New space venture 'Mars One' plans to colonise the red planet by 2023
Founded by Dutch entrepreneur and researcher Bas Landsdorp, who previously headed up an alternative energy company, the new venture doesn’t have a lot of the polish of other private space companies, many of which were started by billionaires such as Musk, Paul Allen or Jeff Bezos.
Watch the video and you’ll get a distinct sense of the earnest amateur. For all its letters of intent from component suppliers and support from Nobel prize-winners, there doesn’t seem to be a lot of money behind this venture — yet.
Mars One does have one thing going for it: a definite and achievable to-do list.
Firstly: send a communications satellite to Mars in 2016. Secondly: follow up with a Red Planet rover in 2018, which will trawl the dusty landscape, scoping out some of the best spots to found a colony. Thirdly, in 2020: send infrastructure for the colonists to live in, including solar panels and machines that will convert the Martian elements into water and oxygen.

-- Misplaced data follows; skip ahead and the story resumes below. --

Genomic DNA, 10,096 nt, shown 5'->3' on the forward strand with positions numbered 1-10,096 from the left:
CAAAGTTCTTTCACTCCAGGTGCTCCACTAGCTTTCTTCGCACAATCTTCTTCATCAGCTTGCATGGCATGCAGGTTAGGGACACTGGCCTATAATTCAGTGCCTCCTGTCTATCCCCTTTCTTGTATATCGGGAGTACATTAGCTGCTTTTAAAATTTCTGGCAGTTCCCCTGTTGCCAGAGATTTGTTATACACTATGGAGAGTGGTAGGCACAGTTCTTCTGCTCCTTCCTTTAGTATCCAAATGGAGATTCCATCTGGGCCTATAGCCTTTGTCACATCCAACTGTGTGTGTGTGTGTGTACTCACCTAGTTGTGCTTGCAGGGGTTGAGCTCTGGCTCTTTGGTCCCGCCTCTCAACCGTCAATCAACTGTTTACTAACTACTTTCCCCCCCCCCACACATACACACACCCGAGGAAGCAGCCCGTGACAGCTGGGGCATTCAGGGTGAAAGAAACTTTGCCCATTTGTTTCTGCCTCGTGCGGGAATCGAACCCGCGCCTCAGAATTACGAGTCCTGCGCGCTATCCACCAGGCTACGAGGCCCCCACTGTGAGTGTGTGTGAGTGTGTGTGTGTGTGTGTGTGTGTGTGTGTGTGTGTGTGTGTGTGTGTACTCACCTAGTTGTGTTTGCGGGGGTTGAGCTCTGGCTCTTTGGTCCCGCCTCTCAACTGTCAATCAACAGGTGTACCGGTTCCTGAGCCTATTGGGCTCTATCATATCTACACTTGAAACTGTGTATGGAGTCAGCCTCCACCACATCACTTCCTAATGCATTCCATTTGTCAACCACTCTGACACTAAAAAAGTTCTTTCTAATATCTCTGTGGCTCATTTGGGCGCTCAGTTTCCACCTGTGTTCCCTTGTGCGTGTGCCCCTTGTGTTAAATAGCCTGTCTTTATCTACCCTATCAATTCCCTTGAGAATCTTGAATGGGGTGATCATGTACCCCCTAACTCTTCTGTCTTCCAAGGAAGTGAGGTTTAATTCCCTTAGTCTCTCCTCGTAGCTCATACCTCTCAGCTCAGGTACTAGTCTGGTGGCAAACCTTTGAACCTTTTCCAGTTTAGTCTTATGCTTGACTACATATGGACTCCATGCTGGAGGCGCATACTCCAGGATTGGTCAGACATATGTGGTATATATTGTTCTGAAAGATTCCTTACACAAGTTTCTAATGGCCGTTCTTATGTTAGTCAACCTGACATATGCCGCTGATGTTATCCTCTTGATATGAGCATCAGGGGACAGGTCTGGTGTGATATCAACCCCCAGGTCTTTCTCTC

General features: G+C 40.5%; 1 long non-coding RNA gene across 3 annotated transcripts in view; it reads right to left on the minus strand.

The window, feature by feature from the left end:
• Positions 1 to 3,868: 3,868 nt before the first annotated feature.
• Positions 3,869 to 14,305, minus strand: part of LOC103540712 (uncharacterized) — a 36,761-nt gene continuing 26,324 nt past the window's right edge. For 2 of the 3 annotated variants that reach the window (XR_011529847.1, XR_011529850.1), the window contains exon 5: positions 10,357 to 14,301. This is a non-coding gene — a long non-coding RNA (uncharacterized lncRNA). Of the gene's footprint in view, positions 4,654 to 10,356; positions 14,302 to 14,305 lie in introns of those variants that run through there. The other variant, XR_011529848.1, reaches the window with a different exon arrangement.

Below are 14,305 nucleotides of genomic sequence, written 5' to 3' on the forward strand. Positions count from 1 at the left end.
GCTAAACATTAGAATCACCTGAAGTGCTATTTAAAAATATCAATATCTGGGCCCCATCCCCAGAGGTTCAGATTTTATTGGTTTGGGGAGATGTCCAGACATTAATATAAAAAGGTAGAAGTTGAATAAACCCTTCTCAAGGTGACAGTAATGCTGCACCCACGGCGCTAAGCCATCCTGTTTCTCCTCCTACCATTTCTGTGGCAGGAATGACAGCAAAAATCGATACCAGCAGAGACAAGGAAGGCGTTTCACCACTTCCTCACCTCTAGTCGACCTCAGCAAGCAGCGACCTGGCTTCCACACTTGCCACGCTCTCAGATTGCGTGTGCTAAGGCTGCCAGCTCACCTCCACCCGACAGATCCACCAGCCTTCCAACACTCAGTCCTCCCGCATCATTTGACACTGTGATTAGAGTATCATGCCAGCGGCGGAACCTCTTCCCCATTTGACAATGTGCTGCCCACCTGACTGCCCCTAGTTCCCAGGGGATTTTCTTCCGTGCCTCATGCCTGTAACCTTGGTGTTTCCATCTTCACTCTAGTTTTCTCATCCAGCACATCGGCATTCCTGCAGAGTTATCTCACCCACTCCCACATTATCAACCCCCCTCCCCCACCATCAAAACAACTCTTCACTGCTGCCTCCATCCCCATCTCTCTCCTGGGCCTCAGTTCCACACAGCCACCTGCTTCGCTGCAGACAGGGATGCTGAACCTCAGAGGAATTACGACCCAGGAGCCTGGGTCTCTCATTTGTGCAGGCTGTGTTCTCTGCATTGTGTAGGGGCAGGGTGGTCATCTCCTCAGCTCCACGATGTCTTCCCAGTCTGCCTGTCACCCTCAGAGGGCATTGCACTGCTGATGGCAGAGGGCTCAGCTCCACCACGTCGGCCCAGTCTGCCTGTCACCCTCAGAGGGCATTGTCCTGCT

Only then, on the surprisingly specific date of September 14, 2022, will Mars One launch its first 4 astronauts. Their journey to the new colony will take ten months, though they will have been preparing for a decade. Most of that prep time, we hope, will be spent figuring out how not to kill someone when you have to live in extremely close quarters for the better part of a year and none of you can take a shower.
Landsdorp plans to send another couple of adventurous astronauts to join the colony every two years, but the idea is that no one gets a return journey. This is a permanent base, a Plymouth Rock in an entirely new world that will begin the long, slow and painstaking process of terraforming it.
And how will this all be funded? Landsdorp has two words for you: “media spectacle.” We’re not sure what that means, exactly — selling broadcast rights to the landing? Sponsorships from large corporations eager to advertise on the mission? Will Coke be the first soda on Mars?
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